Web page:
Rise of intangible economy means big changes to risk landscape

Rise of intangible economy means big changes to risk landscape | Insurance Business America

Rise of intangible economy means big changes to risk landscape

Intangible assets account for nearly 70% of total business value – about $11 trillion – for the world’s 50 largest corporations, according to a new report from international insurance broker Howden. The rise of the intangible economy means big changes for the risk landscape, Howden said.

“The shift towards an asset-light economy is transformative; intangible – and largely uninsured – exposures are becoming more substantive,” said David Flandro, managing director of HX Analytics. “The rise of technology companies and peer-to-peer disruptors is indicative of an ability to create value from intangibles. In fact, the bulk of corporate value today is associated with intellectual property, brand and reputation ahead of property, plant and equipment. The trend towards intangible value is accelerating.”

Although the rise of the intangible economy started long before the advent of COVID-19, the pandemic has led to a greater reliance on digital technologies and spotlighted the vulnerabilities of an interdependent, interconnected global economy, Howden said. Risks from perils like cyber, business interruption, loss of reputation (or data), supply-chain vulnerabilities and operational failures can occur simultaneously, creating significant and potentially systemic disruptions across multiple geographies.

“The nature and scale of these exposures have moved non-physical loss scenarios from the theoretical to the real world and, in doing so, caused a marked shift in risk perceptions,” Howden said. “In many cases, historical experience is no longer indicative of future risk exposure.”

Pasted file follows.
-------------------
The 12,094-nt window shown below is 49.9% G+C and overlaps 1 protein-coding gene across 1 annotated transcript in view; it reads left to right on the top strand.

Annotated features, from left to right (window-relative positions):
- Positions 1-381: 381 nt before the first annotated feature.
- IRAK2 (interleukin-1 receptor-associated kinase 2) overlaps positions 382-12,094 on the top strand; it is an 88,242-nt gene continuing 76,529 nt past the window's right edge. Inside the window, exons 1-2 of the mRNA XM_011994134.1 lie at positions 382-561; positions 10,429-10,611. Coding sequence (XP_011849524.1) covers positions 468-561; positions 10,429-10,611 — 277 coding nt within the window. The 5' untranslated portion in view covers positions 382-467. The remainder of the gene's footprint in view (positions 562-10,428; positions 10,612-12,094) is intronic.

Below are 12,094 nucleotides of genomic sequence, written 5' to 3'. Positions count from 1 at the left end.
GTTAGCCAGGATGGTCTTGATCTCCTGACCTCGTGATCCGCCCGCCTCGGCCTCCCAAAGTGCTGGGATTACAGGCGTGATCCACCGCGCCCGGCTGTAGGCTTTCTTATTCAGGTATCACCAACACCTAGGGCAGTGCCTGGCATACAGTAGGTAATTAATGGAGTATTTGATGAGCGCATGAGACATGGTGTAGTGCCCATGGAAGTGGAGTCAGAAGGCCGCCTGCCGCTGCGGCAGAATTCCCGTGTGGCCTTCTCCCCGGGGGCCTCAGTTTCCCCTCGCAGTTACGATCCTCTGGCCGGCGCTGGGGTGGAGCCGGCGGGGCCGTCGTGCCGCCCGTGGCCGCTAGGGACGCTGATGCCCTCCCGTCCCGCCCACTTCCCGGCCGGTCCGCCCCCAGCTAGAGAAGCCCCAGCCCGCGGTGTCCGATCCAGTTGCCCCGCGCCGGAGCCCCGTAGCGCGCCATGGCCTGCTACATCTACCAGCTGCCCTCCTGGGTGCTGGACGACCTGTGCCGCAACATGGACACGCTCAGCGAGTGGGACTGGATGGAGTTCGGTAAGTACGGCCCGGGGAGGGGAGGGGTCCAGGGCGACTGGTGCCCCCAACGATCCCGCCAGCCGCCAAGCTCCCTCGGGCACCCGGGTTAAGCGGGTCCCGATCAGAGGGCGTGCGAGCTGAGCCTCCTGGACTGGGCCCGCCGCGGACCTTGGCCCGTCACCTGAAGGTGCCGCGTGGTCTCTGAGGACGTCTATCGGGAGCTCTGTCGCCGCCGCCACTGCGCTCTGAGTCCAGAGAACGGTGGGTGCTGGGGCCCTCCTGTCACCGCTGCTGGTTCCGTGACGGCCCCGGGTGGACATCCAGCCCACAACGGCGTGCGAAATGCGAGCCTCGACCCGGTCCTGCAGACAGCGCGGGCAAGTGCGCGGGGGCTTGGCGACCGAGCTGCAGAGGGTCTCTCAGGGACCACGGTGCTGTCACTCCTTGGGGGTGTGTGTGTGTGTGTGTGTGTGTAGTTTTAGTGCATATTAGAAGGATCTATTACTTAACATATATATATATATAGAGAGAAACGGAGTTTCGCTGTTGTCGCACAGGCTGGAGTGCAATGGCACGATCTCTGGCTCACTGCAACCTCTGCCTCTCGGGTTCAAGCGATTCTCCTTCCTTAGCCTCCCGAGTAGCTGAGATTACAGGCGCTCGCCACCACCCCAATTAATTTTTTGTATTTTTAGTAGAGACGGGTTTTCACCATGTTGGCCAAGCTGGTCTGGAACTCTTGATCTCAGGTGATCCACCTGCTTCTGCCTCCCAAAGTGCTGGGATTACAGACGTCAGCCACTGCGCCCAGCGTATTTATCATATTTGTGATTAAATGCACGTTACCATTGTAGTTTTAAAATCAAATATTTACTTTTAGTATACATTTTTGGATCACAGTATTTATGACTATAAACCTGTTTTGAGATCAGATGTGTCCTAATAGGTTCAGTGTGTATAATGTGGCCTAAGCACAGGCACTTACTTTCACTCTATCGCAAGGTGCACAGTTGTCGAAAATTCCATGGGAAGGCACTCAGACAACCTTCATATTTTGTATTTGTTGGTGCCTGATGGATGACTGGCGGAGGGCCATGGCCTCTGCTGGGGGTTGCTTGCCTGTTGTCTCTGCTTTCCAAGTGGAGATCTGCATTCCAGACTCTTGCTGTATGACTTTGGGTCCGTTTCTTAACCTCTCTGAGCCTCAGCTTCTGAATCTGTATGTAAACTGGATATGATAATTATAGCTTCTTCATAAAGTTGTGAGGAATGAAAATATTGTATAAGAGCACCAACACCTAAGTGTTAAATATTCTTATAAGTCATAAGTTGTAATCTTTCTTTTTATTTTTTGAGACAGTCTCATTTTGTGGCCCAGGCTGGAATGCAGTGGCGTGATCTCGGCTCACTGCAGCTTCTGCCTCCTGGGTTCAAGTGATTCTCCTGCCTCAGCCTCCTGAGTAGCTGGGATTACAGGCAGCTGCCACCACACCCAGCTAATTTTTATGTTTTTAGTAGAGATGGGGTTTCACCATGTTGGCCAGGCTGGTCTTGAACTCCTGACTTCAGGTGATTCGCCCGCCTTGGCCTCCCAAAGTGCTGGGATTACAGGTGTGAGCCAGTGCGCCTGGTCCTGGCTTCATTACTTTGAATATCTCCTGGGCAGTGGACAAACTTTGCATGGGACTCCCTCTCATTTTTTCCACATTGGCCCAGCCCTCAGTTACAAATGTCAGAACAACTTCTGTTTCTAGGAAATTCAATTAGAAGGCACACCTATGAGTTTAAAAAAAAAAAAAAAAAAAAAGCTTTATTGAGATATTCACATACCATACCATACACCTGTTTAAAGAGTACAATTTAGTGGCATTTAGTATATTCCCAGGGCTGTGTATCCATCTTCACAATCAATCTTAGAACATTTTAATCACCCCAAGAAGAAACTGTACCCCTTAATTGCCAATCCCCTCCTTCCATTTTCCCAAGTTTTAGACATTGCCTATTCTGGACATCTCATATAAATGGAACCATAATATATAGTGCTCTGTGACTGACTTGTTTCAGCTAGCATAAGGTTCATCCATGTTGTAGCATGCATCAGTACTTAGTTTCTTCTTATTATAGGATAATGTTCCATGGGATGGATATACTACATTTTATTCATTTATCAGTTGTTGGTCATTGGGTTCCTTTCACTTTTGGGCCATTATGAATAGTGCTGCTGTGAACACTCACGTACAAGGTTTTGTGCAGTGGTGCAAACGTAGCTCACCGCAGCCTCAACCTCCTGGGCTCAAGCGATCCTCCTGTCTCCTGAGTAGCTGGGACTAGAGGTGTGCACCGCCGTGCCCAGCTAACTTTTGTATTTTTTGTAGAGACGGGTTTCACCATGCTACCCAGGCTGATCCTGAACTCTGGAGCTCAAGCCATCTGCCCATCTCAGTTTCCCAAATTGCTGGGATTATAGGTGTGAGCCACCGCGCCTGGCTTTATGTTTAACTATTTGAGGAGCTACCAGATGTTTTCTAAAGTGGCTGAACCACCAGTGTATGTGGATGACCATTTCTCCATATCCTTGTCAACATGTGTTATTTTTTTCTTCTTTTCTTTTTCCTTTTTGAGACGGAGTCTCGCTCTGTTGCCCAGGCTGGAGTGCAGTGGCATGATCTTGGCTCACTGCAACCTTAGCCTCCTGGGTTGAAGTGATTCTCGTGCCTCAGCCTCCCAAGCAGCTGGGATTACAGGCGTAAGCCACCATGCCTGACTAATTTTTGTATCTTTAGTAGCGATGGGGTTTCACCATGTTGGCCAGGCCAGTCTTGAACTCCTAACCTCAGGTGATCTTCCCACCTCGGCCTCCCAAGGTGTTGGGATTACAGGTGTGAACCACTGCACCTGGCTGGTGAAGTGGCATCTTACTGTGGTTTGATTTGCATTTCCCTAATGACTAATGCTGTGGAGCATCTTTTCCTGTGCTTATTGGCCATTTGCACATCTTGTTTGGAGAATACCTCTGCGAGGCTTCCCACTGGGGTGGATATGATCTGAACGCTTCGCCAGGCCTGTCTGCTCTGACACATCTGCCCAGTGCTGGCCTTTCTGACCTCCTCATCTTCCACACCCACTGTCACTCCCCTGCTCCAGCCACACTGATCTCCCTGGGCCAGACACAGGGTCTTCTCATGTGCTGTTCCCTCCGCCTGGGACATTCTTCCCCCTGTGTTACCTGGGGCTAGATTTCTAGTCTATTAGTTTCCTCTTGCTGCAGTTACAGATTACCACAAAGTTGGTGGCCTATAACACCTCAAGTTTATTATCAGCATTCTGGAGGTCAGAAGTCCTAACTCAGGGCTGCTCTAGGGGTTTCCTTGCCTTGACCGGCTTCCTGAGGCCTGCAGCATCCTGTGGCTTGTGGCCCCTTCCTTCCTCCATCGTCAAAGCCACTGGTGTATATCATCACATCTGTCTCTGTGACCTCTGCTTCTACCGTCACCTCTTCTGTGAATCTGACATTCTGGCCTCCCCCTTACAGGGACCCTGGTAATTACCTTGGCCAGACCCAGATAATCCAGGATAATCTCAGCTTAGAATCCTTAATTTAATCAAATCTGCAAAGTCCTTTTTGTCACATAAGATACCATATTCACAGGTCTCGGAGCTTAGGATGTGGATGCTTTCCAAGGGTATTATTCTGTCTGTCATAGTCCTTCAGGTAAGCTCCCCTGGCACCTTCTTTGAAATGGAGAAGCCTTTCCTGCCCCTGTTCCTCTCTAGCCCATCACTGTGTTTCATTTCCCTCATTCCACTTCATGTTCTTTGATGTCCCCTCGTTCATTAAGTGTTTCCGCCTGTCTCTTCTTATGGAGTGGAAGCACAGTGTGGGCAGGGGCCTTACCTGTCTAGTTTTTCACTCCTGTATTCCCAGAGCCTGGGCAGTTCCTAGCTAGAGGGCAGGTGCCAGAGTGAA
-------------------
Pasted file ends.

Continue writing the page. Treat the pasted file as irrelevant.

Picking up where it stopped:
Key findings of Howden’s report include:

  • The range of impacts associated with the proliferation of intangible risk highlights the need to reimagine the scope of insurability.
  • Insurance gaps are often disproportionately large for perils whose loss characteristics are of a non-physical nature.
  • Changing that trend provides an important test for an underwriting model that has traditionally sorted mostly tangible assets into pre-existing coverage categories.
  • There are signs that corporations today are holding more risk on their balance sheets than even five years ago, highlighting the need for more and better insurance solutions.
  • This represents an opportunity for underwriters to step up and secure their positions as trusted partners.

“A new and more outward approach needs to be adopted by the insurance market in finding solutions for intangibles,” said Charlie Langdale, managing director of financial lines at Howden Broking. “The market has long been held back by its siloed approach to risk. While it may have been workable in an era when perils were more predictable and geographically contained, it will not be sufficient in the long term for complex and intangible risks that straddle different lines of business and jurisdictions.”

“COVID-19 is a reminder that certain perils do not conform to long-held assumptions around correlations, boundaries and duration,” said José Manuel González, CEO of Howden Broking. “We should learn to expect the unexpected and develop solutions for the risks of tomorrow by reimagining the scope of insurability today.”